The Plumb Precision reticle is the brainchild of Frank Plumb, a retired US Army Special Forces Warrant Officer and owner of Plumb Precision, LLC and it is one of the more interesting reticle designs of recent years. The first time I saw the Plumb reticle, it reminded me of the then cutting-edge reticle that is found in the Soviet PSO-1 scope issued with the SVD Dragunov rifle. The Plumb reticle is the 21st century equivalent to what the PSO-1’s reticle was in 1963, as that old Soviet reticle was one of the first to be illuminated, it was also one of the first to feature a built-in range estimator and markings that denote bullet drop. Today, the Plumb reticle stands out with a clever “do-it-all” layout that allows shooters to make reflexive shots at close distances, quicker reactionary shots at longer distances or deliberately precise shots at longer or extended distances. Combined with the Steiner M8Xi Dual Plane 1-8 x 24 LPVO, this reticle can make any carbine it is mounted on truly shine from 0 to 800 meters, depending on the chambering of your rifle.
How The Plumb Reticle Works
The most distinctive aspect of the Plumb reticle is its pair of inner and outer V-shaped ranging funnels. Both the inner and outer ranging funnels are designed to proportionally measure either 150mm or 450mm starting from 100 meters or yards. These measurements coincide with the widths of popular targets such as the NRA B-8 bullseye and IPSC steel or cardboard silhouettes–all extremely common across various shooting competitions. Because these arcs are proportional, they can easily be used to find the proper hold for targets at various distances throughout the range, stage or course of fire. One just needs to line up the target between the arcs while compensating for the ballistic drop (in Mils) of their chosen cartridge. Since the Plumb reticle is caliber-agnostic, it is not a true BDC function and the shooter must use their own ballistic data set to fill in those blanks.
For close-range shooting, the Plumb reticle makes use of its own donut style targeting ring, and more deliberate precision shooting, it also employs a milliradian based targeting grid. The elegance of the reticle is how it combines the close-range illuminated targeting ring with the ranging arcs and the proven mil-based targeting grid.
Real Life Application: The Steiner M8xi Dual Plane LPVO Optic
The Steiner M8Xi Dual Plane is a premium low powered variable optics riflescope. Its German made glass offers excellent clarity, light transmission and almost zero distortion on 1x. The turrets on this optic click in an assertive manner and track well. Twisting on the throw lever feels extremely smooth and solid. The extremely generous eyebox on the Steiner M8Xi is quite competitive against other scopes in its class, like the Nightforce ATACR LPVO or the Vortex Razor-III LPVO. One thing that sets this Steiner apart from other scopes in its class is the fact that the scope has a dual plane scheme. At lower magnifications, the reticle appears on the second focal plane which makes it quicker to acquire targets compared to its first focal plane only counterparts, but when adjusted to higher zoom levels it behaves like any other FFP optic.
While the scope is caliber agnostic and suitable for cartridges like the 7.62 NATO, 6.5 Creedmoor, 5.56 NATO, etc. I primarily did my testing and evaluation using two different 5.56 NATO firearms. To get a feel for the scope, I first mounted the Steiner M8Xi Dual Plane on my Colt 6700 full-size AR-15 rifle. Shooting for groups at 100 yards was easy with the Steiner’s central aiming point, a small cross that does not block out targets with sub 2-inch aiming points.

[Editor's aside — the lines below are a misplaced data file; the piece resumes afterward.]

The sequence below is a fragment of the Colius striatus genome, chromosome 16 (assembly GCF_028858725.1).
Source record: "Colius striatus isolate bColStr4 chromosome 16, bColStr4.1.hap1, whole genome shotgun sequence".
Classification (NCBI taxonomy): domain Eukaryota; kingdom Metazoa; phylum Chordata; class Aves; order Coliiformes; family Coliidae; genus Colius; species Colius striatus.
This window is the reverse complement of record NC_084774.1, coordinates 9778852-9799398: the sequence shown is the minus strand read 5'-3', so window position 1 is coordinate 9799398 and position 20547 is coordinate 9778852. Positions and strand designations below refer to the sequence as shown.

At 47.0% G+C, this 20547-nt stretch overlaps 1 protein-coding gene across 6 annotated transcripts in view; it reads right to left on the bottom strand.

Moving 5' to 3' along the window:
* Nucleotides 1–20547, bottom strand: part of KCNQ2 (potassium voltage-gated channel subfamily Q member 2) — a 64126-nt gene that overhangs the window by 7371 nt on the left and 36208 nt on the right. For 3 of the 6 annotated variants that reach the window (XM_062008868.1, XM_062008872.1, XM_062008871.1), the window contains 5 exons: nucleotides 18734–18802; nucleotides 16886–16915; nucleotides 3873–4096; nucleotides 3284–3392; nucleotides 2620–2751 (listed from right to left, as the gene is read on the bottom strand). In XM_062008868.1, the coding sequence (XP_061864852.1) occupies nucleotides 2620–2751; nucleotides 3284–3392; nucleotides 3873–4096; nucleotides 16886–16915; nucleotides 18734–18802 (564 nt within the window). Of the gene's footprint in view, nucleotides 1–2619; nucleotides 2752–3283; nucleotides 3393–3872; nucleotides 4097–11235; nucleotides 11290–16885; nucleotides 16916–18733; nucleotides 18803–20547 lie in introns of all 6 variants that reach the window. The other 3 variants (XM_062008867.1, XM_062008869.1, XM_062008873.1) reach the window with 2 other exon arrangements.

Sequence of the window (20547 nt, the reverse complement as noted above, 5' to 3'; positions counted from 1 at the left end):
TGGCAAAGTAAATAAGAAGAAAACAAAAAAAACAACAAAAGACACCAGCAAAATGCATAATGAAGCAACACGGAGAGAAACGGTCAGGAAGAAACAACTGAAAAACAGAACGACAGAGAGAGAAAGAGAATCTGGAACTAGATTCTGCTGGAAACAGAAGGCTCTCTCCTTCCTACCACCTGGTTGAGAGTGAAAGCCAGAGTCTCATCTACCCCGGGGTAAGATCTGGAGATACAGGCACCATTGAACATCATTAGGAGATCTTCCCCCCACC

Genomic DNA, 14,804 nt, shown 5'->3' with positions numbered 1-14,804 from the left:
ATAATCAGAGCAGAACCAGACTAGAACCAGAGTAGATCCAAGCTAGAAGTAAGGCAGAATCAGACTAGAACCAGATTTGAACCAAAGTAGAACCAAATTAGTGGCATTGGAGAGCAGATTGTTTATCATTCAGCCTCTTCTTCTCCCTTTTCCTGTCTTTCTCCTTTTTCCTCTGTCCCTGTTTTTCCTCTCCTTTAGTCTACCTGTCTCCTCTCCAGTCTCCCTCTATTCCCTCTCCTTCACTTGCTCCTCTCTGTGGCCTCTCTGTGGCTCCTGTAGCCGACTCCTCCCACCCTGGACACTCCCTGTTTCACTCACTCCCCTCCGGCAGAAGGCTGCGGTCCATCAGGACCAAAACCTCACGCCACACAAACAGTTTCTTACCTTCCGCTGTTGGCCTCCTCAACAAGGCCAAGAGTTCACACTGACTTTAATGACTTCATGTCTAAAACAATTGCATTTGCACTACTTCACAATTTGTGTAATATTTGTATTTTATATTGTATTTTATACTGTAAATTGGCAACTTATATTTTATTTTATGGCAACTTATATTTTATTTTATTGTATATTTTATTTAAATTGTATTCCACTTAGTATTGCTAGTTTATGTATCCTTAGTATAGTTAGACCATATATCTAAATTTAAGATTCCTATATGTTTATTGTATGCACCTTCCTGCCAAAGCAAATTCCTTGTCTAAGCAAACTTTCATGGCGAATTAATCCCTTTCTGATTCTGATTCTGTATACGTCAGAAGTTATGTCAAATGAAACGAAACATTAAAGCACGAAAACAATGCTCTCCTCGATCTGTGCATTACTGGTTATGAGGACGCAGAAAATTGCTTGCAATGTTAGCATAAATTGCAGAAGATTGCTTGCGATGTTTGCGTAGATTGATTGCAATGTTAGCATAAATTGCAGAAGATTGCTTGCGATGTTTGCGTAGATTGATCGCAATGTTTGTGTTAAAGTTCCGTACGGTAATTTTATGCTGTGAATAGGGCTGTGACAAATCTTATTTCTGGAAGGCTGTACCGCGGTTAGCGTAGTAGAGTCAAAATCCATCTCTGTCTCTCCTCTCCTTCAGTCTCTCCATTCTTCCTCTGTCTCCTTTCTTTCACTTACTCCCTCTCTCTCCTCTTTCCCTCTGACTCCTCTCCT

The real workhorse used to evaluate the Steiner M8Xi was a Lone Star Armory TX4 5.56 NATO carbine with a 14.5-inch, 1:7-inch twist barrel that was also wearing a Dead Air Silencers Sandman-K 5.56 NATO suppressor. The TX4 carbine was zeroed using Halworx Ballistics 5.56 NATO 77-grain Sierra Matchking loads. Once zeroed at 100 meters, I took the carbine to a long distance target bay that had full-size steel IPSC silhouettes and gongs at one hundred meter intervals. I shot the LSA TX4 carbine from 300 to 600 meters, a reasonable limit given the overall ballistics of a 14.5 inch 5.56 NATO carbine. The Steiner and the TX4 made it extremely easy to connect on steel silhouettes at 300 and 400 meters once I “locked in” on the shoulders in the ranging funnel of the Plumb reticle. Impacts at 500 meters also came easily after making the correct windage holds. At 600m I really had to concentrate as the 77-grain bullets started to slow down. I did notice that part of the line that made up the V-shaped funnel covered some of the IPSC steel silhouette when holding for wind to either side. This is not an indictment against the optic or the reticle. Aiming at targets at 600 meters or beyond can become challenging for optics that top out at 8X magnification.
The fact that the Steiner M8Xi LPVO offers a second focal plane sight picture at low magnifications while making use of its ranging funnel at intermediate ranges would make it an extremely attractive riflescope for competitive shooters who take part in disciplines like 3-gun where IPSC silhouette targets are commonplace. The Steiner M8Xi along with the Plumb reticle are also showing a lot of promise in modern designated marksman rifle concepts like the MRGG (mid-range gas gun). Generally speaking, LPVO scopes continue to soar in popularity across different price points and market segments because of the versatility they bring to any rifle. Both serious and amateur shooters alike are making them go-to optics on carbines today. An LPVO like the Steiner M8Xi is further proof of continuing improvement on both extremes of magnification ranges, and the gaps between these LPVOs versus traditional fixed 1X red dot.